Feist : Metals
To listen to Metals, Leslie Feist's first offering in four years, is to have the Canadian songwriter clutch your fingers and guide you through the soundscape of her being.
Taking a darker, but no less euphoric turn with her music, Feist weaves the beautiful with the sinister, proving once again that the singer has a lot more to offer than just radio and advert-friendly jingles. Of course I'm referring to Feist's 2007 hit, 1234, from her award-winning The Reminder, which among other merits bagged the singer four Grammy nominations and six Juno wins.
With her ability to write catchy hits like 1234, Feist could undoubtedly pen an entire record of happy-go-lucky pop music. Lucky for us then, that Metals is the resounding slice of chaotic beauty that it is.
You can feel the drums from the opening track, The Bad In Each Other, reverberate in your chest long after the song has finished. It's a moving, stripped-down ode to love gone wrong, with a verse like thunder and a chorus that sounds like sun piercing the clouds. It's something special and it sets the tone for the rest of the record.
As the album progresses, it all builds upon the foundations the opener laid out. Feist expertly meshes the dark with the light and the euphoria with the melancholy, while her voice lies engulfed in it all, but not for a second swallowed up.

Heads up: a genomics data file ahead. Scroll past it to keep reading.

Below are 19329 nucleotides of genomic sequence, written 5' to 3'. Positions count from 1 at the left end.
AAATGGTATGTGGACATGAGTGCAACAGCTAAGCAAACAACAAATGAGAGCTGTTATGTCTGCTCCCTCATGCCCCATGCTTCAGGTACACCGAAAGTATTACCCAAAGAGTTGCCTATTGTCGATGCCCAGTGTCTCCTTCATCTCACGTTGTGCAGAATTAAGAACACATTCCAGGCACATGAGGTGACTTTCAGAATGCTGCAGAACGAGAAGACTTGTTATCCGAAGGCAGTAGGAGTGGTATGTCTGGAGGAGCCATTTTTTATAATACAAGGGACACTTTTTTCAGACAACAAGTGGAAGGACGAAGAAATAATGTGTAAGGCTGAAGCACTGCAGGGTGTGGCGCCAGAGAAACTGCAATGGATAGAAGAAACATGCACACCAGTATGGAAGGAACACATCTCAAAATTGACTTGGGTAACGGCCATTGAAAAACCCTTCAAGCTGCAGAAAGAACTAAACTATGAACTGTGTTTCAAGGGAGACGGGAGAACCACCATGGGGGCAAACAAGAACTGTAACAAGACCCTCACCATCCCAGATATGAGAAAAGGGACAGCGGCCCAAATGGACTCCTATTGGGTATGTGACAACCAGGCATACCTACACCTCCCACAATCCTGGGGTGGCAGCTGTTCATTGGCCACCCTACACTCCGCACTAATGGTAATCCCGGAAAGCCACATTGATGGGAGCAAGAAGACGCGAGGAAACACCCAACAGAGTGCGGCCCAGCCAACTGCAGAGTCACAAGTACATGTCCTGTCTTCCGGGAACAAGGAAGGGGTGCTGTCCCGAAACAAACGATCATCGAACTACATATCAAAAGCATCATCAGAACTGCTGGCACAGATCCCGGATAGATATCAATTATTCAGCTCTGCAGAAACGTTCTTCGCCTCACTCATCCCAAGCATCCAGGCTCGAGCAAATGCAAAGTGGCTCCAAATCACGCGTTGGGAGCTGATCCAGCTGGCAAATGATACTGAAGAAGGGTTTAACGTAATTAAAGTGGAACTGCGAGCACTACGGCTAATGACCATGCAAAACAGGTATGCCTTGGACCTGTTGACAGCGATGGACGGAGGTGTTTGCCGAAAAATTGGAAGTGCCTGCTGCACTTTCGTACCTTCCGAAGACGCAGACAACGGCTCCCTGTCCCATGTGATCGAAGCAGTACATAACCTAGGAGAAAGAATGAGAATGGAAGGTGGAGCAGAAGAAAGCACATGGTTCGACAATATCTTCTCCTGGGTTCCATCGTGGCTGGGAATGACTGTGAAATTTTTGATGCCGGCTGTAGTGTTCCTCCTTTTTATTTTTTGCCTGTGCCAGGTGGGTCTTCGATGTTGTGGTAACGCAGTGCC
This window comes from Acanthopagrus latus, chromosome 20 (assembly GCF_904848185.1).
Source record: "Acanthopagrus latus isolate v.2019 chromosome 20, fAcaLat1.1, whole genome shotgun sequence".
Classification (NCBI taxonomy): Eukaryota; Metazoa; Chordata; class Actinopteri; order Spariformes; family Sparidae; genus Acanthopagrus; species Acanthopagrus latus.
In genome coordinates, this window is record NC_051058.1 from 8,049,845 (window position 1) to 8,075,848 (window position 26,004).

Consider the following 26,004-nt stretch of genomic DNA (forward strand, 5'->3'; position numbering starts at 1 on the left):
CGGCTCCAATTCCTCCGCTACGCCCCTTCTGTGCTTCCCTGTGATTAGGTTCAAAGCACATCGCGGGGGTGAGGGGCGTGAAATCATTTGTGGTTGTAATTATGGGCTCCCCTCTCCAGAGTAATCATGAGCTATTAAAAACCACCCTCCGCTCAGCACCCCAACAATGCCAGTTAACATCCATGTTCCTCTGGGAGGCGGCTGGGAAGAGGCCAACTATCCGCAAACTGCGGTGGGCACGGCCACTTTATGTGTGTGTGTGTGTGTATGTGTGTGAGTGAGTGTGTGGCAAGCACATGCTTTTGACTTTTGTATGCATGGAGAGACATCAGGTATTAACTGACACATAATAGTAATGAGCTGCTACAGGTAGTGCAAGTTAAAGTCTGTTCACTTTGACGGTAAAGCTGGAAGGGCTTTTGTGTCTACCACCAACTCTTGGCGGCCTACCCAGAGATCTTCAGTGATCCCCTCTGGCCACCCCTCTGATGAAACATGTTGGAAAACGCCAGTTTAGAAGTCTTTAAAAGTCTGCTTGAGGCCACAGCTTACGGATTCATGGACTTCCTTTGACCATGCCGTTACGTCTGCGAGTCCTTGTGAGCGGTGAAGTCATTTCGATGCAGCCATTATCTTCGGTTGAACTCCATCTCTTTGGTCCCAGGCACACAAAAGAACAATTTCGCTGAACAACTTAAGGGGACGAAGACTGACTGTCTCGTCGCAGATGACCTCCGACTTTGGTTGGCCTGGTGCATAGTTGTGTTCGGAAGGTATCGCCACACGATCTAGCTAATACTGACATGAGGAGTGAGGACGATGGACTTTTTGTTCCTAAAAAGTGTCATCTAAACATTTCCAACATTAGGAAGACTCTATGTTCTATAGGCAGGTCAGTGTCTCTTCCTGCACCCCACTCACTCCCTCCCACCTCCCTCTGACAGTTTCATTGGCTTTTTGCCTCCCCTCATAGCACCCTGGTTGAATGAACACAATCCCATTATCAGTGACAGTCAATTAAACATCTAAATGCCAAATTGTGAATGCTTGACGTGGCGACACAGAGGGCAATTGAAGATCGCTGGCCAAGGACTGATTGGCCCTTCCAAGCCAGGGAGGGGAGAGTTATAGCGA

Whether she's projecting her voice softly over strings, or shouting gang-vocals atop a river of drums and guitars, Feist makes it all sound so effortless and stunning. Comfort Me is a shining example of this, which weaves the humming and the clanging and the gang vocals with her gentle voice, guitar and strings, exhibiting the kind of raw talent that doesn't come around too often.
The record drifts between songs, tempos, instruments and themes without ever hitting a snag. From the dramatic numbers like A Commotion, to the relaxed Sunday-afternoon tunes like The Circle Married The Line, every song complements the next in a fluid, natural succession. Under-produced, raw and heartfelt, Metals serves as a standard bearer for real music in the 21st century.
BY OLIVER PELLING
Best track: The Bad In Each Other
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In a word: Raw
Feist Metals is out now throuh Cherrytree/Interscope.